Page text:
Monday, 2 December 2013

Dear Sens fans, Alfie's just not that into you

Among the defining characteristics of Leafs Nation are a relentless (although often shamefaced) support for the blue-and-white, and an uncompromising abhorrence of Daniel Alfredsson.

During previous installments of the Battle of Ontario, viewers could count on two things: seeing more blue than red in Scotiabank Place, and hearing Alfie booed by Toronto fans. Responding to the later phenomenon, Hockey Night in Canada's Jim Hughson often mused on-air about whether or not Leafs fans knew why they were booing the Sens longest-serving captain.

Well, I hope Hughson was watching Alfredsson's homecoming game yesterday as the highlight reel cleared up the issue. Here's the clip in question:


Based on this clip, the Senators organization considers Alfie's most celebrated actions include mocking Mats Sundin and delivering a dirty hit from behind on Darcy Tucker. Peter Raaymakers offers a recap of these incidents in a Silver Seven Sens post unironically titled ""Top 10 moments from Daniel Alfredsson."

Sens Army's again expressed this lack of irony when lauding Alfie's disdainful and dirty sportsmanship as #11's most infamous moments were replayed to the tune of U2's "Beautiful Day". As a result, this clip has probably set Ottawa back decades in its attempts to forge an autonomous team identity.

While offering Sens Army exactly what it likes to see in a game, the tribute nevertheless contributed to the impression that the franchise isn't a hockey club in its own right so much as a team founded in loyal opposition to the Leafs. If Ottawa ever wins an NHL championship, I would be surprised if they opted to follow the convention of having each player's name engraved on the Stanley Cup instead of asking for "Leafs Suck" to be chiseled onto the trophy.

I had hoped that Sens fans would boo Alfie throughout the game yesterday in order to prove that they were, first and foremost, fans of the team that Alfredsson happened to captain for a long time, not fans of Alfie and fairweather friends of the local NHL team.

Alfredsson gave them plenty of reasons to boo him. In the on-ice interview ahead of the game, Alfredsson added insult to his injurious absence from Ottawa's roster by openly remarking that the struggling Sens were desperate for a win in that game. Unfortunately, no one asked Aflredsson if he thought the Sens could make the playoffs, so viewers at home weren't treated to another "probably not" speech.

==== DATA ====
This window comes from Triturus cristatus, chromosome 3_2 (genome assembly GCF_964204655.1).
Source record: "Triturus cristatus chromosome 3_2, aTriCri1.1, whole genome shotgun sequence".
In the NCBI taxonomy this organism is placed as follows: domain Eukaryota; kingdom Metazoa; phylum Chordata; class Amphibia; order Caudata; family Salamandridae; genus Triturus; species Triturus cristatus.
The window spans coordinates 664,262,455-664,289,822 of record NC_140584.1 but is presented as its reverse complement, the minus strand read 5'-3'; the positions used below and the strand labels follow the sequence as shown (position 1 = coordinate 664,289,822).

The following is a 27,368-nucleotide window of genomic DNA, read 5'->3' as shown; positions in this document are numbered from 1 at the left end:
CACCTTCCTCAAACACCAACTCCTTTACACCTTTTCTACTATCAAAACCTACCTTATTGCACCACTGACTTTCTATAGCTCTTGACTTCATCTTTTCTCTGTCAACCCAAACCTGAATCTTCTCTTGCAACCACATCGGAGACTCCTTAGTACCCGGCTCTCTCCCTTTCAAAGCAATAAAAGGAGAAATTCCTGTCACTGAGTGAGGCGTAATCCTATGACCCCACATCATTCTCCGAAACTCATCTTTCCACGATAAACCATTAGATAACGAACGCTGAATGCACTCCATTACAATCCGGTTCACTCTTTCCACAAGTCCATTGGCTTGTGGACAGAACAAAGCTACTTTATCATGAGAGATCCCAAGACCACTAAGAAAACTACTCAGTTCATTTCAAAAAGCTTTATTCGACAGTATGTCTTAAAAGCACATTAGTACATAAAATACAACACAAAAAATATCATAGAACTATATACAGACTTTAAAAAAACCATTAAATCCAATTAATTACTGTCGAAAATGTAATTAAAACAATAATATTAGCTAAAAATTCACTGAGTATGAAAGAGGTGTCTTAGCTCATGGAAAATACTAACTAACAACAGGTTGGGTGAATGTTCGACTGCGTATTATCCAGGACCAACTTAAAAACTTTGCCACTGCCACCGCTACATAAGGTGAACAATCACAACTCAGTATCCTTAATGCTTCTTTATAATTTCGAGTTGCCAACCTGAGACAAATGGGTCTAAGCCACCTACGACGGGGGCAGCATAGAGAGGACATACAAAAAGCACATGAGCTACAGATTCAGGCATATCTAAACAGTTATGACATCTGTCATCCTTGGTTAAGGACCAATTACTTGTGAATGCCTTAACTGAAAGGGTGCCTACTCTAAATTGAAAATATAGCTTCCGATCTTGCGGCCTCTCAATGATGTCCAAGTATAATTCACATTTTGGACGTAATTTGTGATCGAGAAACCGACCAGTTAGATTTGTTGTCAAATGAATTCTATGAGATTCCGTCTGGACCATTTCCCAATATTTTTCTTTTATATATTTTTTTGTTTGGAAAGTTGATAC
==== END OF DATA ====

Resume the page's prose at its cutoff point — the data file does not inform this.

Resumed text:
Alfredsson was also asked how he felt about all the hoopla surrounding his return, which he scorned in saying that he'd just like to get the game going. This indifference toward his adoring fans suggests how little Sens Army means to him. Sure, he said all the right things after the game by calling the experience humbling and unforgettable, but, when he had his game face of, he couldn't seem to care less about the outpouring of support for him.

Ironically, the Red Wings were the only ones to razz Alfredsson by making him wear the scarlet letter during the game.

The "A"  actually stands for adultery, right?

In contrast, Sens fans gave him a hero's welcome complete with an acrostic poem of questionable literary merit.


Aside from the obvious problems with parallelism (the single noun seems out of place among the four adjectives), the poem perpetrates a heinous act of historical revisionism by praising Alfredsson, who abandoned the team that he had captained for17 years, for his supposed loyalty. Praising Alfredsson for being loyal is like honouring Robespierre for his clemency, Stalin for his philanthropy, or Erik Karlsson for his defensive prowess. (Oh, wait, the NHL actually did that last one.)  

As though one fan's uncritical adulation wasn't bad enough, the organization as a whole similarly indulged in similarly shameless hero worship by using U2's "Beautiful Day" in the opening montage. In the context of the homage to Alfie, the lyrics "I know I'm not a hopeless case" and "What you don't have you don't need it now" seem to be shamelessly begging Alfie to put aside his dreams of winning the cup with Detroit and come back to the Sens.

Apparently, the organization hasn't figured out how to handle being dumped even after what happened with Alexei Yashin, Dany Heatly, and Zdeno Chara. Sens Army is never going to gain closure and move on with the franchise until someone pulls them aside and says, "Alfie's just not that into you."

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